The U.S. Constitution is the oldest serving founding document, and as such documents go, it's on the short side. It has been amended only twenty-seven times in its almost two hundred twenty year history. As much as the members of the Constitutional Convention seemed to have intentionally made it a flexible document, do we seriously think the constitution of an agrarian preindustrial society of 4 million? By comparison, that's the same population as the modern Central African Republic, with just over half its population density.
No constitution on this planet approaches the sacred text status that the American one does. I share that feeling of reverence. It's a document that was ahead of its time and a testament to the Enlightenment, but by no means perfect or universal. I've found myself wondering if among its strengths, its greatest - its continuity - is an extrinsic one, supported by a dedicated body of legal scholars in the form of the Supreme Court interpreting it in ways that (usually) adhere to the tastes of the people living at the time of the decisions. If that's really all that's going on, there's still something to be said for the sense of stability provided by a continuous constitution, and at least forcing a legal body to find contortions that allow us to continue considering that constitution as remaining in effect. But still, at the risk of revealing an unsophisticated understanding of jurisprudence, if the Constitution is the basis of the rule of law, isn't such a practice legal heresy?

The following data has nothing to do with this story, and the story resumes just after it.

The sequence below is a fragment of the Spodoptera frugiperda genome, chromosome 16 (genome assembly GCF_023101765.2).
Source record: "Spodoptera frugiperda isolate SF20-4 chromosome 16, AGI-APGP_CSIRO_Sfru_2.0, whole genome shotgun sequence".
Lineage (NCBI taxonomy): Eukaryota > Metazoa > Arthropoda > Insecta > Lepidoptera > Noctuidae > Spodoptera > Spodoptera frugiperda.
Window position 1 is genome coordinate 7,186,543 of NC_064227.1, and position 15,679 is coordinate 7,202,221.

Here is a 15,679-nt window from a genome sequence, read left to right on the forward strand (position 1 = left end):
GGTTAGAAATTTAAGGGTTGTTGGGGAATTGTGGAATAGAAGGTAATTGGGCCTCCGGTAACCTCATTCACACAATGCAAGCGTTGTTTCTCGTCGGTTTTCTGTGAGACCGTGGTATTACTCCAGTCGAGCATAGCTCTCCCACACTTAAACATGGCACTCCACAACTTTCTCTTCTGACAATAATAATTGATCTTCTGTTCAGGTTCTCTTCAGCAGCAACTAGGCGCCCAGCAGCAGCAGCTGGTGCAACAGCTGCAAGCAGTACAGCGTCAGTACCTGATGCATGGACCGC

There were some basic value differences between most modern Americans and the men who wrote the Constitution - for example, the expansion of the voting franchise to women, non-landholders, and non-whites. The right to vote has been expanded based on amendments to the Constitution, which is how it's supposed to work - but isn't it safe to conclude that there are other values embedded in the document intentionally by its creators which would now be anathema to us? We can't ask Madison directly whether there are any unanticipated horrifying interpretations of the document of which he was, if not the father, at least the mid-husband; but there are several ways to objectively ask whether constitutional law is really just about interpreting a written constitution in whatever ways best satisfy current public taste. A beginning would be to see if similar legal questions have reached the Supreme Court more than once, and then tallying whether the outcome of those cases has changed consistently over time. For me, the best answer would be a "no" that allays my suspicions. I'd rather a civilization be based on foresight and reason, rather than legal contortions to preserve the illusion of continuity - but I'd also like to be able to tell the difference.
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